TABLE 12______________________________________Mixture 1                        Weight                        Per-Compound                     centage______________________________________ ##STR14##                   15 ##STR15##                   15 ##STR16##                   15 ##STR17##                   15 ##STR18##                   20 ##STR19##                   20______________________________________

Small amounts of an optically active material may be added to the nematic material to induce a preferred twist in the molecules in the liquid crystal layer. This and the use of appropriate slide surface treatment removes the problems of display patchiness as taught in UK Patent Ser. Nos. 1,472,247 and 1,478,592.

Suitable optically active materials are:

C15: about 0.1-0.5% by weight and CB15: about 0.01% to 0.05% by weight. ##STR20##

Small amounts of pleochroic dye may be added to enhance the display contrast, e.g. 2% by weight of dye Mixture 2 specified in UK Patent Specification No. 2093475A. One polariser is removed in this case.

In another embodiment mixtures embodying the second aspect of the invention may be used in a Feedericksz effect cell. Such a cell may be constructed by sandwiching the liquid crystal material between glass slides having electrode films deposited on their inner surfaces as in the above device. However, in this case the polarisers are not necessary; the glass slide inner surfaces are treated with a coating of lecithin and the liquid crystal material is a negative material whose molecules are aligned in the OFF state perpendicular to the slide substrates (homeotropic texture) by the lecithin coating. Application of an appropriate electric field across the materil in the ON state re-arranges the molecules parallel to the slide surfaces (homogeneous texture). A pleochroic dye may be incorporated in the liquid crystal material to enhance the contrast between the ON and OFF states.

A Freedericksz effect cell made in the above way may incorporate Mixture 3 below, the cell spacing being 10 μm.

              TABLE 13______________________________________Mixture 3                       Weight                       Per-Compound                    centage______________________________________ ##STR21##                  30 ##STR22##                  30 ##STR23##                  20 ##STR24##                  20Compound J = ##STR25##______________________________________

may optionally be added to Mixture 3 (up to 3% by weight of Mixture 3) as a negative additive.

The preparation of Compound J is described in published UK Patent Application No. 2061256A. About 1% by weight of a the dye mixture specified above may be aded to Mixture 3 to give a dyed mixture. (Mixture 3A)

When a voltage is applied across the cell, the colour changes from a weakly absorbing state to a strongly absorbing state.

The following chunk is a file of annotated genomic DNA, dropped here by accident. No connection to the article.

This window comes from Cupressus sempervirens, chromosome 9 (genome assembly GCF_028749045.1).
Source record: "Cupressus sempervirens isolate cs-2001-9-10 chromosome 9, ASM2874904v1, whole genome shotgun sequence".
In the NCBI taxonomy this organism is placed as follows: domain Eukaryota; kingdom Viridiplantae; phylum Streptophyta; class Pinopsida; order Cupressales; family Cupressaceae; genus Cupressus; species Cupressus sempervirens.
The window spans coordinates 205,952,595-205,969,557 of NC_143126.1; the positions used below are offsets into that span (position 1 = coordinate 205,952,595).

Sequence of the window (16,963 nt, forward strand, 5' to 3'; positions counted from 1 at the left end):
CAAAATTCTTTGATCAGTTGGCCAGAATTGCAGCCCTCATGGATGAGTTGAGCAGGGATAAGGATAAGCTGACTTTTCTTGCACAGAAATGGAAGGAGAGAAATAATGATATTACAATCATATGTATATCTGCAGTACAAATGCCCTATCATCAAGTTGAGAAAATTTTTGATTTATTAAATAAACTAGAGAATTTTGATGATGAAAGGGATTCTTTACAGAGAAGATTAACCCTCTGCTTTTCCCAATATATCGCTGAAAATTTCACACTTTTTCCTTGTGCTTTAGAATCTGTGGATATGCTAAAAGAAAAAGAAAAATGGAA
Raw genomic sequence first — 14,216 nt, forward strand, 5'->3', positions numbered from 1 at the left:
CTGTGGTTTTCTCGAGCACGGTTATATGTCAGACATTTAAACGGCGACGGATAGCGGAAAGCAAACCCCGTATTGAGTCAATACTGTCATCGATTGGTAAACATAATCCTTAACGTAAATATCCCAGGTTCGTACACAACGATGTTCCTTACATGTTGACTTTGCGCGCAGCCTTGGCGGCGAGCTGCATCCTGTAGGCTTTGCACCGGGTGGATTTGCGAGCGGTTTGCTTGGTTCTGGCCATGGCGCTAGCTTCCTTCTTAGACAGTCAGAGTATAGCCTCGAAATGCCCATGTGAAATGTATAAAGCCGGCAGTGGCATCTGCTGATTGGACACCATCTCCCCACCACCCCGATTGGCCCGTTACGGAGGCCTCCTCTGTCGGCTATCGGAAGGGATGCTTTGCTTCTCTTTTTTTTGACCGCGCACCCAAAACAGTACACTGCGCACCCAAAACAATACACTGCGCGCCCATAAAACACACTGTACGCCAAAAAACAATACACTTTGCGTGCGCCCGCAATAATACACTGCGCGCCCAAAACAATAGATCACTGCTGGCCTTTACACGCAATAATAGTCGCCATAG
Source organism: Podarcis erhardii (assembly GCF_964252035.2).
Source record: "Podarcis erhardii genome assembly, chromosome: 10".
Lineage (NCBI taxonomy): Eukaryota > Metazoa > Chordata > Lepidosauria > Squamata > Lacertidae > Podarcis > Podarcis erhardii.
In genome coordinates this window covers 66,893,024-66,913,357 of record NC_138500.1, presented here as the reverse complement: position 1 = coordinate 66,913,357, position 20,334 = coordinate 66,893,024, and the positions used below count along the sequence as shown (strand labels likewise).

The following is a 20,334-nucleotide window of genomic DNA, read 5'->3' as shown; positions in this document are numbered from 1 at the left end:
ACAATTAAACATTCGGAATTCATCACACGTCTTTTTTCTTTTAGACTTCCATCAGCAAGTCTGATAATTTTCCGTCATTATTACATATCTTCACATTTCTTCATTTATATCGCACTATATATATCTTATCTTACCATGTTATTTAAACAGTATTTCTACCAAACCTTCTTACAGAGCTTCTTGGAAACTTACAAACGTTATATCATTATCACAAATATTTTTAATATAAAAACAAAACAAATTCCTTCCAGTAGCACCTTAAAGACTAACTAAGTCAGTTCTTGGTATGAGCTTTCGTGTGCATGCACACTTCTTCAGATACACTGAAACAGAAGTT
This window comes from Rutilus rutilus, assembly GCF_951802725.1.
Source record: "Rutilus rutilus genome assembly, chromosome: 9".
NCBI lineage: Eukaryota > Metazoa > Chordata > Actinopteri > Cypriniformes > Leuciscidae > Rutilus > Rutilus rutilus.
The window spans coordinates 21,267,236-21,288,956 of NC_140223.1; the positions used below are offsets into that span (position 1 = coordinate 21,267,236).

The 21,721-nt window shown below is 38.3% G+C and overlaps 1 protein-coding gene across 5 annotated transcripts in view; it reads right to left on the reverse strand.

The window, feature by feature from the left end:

In an alternative embodiment of the invention a (cholesteric-to-nematic) phase change effect device incorporates a material as defined above.

A cell is prepared containing a long helical pitch cholesteric material sandwiched between electrode-bearing glass slides as in the twisted nematic cell described above. However the polarisers and surface preparations for homogeneous alignment, e.g. treatment of the glass slide surfaces with SiO, are not used in this case.

If the glass slides are untreated and the liquid crystal material has a positive dielectric anisotropy (Δε) the liquid crystal material is in a twisted focal conic molecular texture in the OFF state which scatters light. The effect of an electric field applied between a pair of electrodes on the respective inner surface of the glass slides is to convert the region of liquid crystal material between the electrodes into the ON state which is a homeotropic nematic texture which is less scattering than the OFF state. This is a `negative contrast` type of phase change effect device.

If the inner glass slide surfaces are treated, e.g. with a coating of lecithin, to give alignment perpendicular to those surfaces, and the liquid crystal material has Δε negative the material in the OFF state is in a homeotropic texture which has little scattering effect on incident light. If an electric field is applied between a pair of electrodes on the respective inner surfaces of the glass slides the region of liquid crystal material between the electrodes is converted to a twisted homogenous texture which scatters light (the ON state). This is a `positive contrast` type of phase change effect device.

The contrast between the two states in each case may be enhanced by the addition of a small amount of a suitable pleochroic dye (e.g. 1% by weight of the dye mixture specified above in the case where Δε is positive) to the liquid crystal material.

A suitable positive dielectric anisotropy material, Mixture 4, embodying the invention for use in a phase change effect (negative contrast type) device is:

                                  TABLE 14__________________________________________________________________________Mixture 4Compound                         Weight Percentage__________________________________________________________________________ ##STR26##                        50 ##STR27##                       23 ##STR28##                        4(RC = (+)-2-methylbutyl) ##STR29##                       23__________________________________________________________________________